Richard Waterton belayed by Jo Banner 6th October 2013 "It's protected by a sky hook and some side runners which where placed on the lead when I led True. I first top roped this route about 15 years ago but considered it too serious a lead at the time." Richard Waterton


Additional Notes by Richard:
1) Style of ascent of 'Gold': I used the side-runners and sky-hook placed when leading 'True' as a preliminary - these were pre-clipped as it's not possible to reach left to clip them while climbing the line of 'Gold'. Whilst it would be possible to lead the route using just the sky-hook I don't believe this would hold many falls from the crux section as the rock is too soft and sandy to be trustworthy. An ascent in this style would warrant E9 I suppose but I think you'd have to be crazy to try it! I know myself from top-roping it that the rock on the crux is inherently a bit sandy so that sometimes even if you climb it perfectly then your hands can just slip/ roll off the holds!

2) Please be very respectful of the rock when attempting the route. In particular note that the start of 'Gold' has become alot harder as the shallow dish/ pocket that you reach for whilst standing on the protruding block at the base of the wall described earlier has partially broken away and eroded (as it's also a key foothold on the route). This happened a few years ago when a few parties tried top-roping the line and this direct start is only just possible now with cunning!


Richard Waterton leading Gold E8 7a  Photo (C) Joe Banner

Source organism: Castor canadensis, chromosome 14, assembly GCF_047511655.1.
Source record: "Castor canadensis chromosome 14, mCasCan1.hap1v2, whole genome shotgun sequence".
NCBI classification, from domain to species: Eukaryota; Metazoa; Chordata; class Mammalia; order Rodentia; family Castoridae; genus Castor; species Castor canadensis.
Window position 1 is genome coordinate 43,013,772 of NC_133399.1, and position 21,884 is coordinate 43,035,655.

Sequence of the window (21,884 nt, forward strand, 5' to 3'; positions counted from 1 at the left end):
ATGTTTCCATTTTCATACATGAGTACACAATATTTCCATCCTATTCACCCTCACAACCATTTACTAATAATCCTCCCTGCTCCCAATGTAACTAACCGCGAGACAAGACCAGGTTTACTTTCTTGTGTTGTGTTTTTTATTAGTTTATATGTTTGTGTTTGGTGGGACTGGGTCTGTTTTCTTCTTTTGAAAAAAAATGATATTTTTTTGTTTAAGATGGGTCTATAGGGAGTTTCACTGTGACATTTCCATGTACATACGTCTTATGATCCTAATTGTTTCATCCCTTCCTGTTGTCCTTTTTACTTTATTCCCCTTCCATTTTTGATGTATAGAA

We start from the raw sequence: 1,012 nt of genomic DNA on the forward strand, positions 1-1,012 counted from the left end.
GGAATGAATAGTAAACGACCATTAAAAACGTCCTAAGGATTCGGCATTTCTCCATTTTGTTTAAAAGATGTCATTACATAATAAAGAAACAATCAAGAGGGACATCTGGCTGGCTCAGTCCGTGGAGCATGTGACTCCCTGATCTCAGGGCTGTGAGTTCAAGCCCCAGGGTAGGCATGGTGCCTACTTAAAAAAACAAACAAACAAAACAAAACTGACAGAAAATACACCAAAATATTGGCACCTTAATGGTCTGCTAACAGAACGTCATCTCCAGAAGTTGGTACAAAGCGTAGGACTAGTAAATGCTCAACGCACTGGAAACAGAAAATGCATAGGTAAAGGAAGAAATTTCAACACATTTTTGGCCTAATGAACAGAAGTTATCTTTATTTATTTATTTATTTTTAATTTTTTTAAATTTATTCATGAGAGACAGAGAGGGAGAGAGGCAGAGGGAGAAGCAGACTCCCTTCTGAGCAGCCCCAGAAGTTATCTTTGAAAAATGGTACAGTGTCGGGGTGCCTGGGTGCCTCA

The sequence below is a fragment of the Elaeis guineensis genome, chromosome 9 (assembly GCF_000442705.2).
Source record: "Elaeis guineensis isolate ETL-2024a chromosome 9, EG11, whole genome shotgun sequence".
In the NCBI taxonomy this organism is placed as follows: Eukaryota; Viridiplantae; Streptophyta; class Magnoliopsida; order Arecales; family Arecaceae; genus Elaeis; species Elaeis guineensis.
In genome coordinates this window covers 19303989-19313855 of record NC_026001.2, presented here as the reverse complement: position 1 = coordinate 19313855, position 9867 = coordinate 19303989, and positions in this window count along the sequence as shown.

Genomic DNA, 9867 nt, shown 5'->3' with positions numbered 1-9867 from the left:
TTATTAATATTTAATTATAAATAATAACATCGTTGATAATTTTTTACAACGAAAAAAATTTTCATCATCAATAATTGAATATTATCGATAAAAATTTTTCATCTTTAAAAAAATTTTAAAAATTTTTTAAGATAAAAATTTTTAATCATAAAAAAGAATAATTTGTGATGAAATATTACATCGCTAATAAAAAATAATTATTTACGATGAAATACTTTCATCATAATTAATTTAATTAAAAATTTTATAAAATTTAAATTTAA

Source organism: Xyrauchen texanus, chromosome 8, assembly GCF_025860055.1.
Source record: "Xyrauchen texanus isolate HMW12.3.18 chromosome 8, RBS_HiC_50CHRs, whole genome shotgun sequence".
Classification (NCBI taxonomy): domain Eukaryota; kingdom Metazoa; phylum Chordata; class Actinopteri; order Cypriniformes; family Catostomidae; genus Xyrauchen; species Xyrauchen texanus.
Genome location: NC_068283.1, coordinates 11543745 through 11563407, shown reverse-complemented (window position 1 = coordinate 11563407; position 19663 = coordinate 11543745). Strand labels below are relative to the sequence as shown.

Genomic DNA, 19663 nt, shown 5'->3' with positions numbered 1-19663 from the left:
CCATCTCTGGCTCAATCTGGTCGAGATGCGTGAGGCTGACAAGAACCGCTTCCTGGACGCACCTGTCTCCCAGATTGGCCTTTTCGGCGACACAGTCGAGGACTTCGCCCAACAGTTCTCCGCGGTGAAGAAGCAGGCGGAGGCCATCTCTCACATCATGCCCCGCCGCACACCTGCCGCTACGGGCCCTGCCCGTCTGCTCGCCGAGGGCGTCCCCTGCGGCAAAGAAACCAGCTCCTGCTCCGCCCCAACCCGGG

8. Sticky Wicket   12m   E1 5b

The left hand crack.

Recorded prior to 1980.


9. Maiden Over   12m   VS 4c

Climb the wall to the right of Sticky Wicket and continue up the wide crack on the right-hand side. A sustained pitch.

Recorded prior to 1980.


10. Stumped   12m   VS 4c

Another sustained climb. The square corner to the right of Maiden Over is climbed

Recorded prior to 1980.


11. Silly Mid On   12m   VS 4c

Climbs the aręte right of the corner and finishes up the wide crack on the right.

Recorded prior to 1980.


12. Silly Mid Off 4m Font 3+
The last bit of rock you can climb on the right, before you hit the fence. Go straight up the aręte, finishing right were the fence at the top ends.

13. Silly Mid On 2m Font 3+
The final bit of rock to the right of
Warble Fly, before the grassy bank and the right hand bay. Work your way up the aręte. The trick is to not touch the grassy bank to the right.....or pull off the friable holds at the top!




Link of the Kepwick Groove from Dave Warburton on Vimeo.

Note:  the video 'link of the Kepwick groove' actually shows the easier left-hand finish (Franco top ropes the start of  'Gold' and finishes up 'True' prior to Richard's first ascents).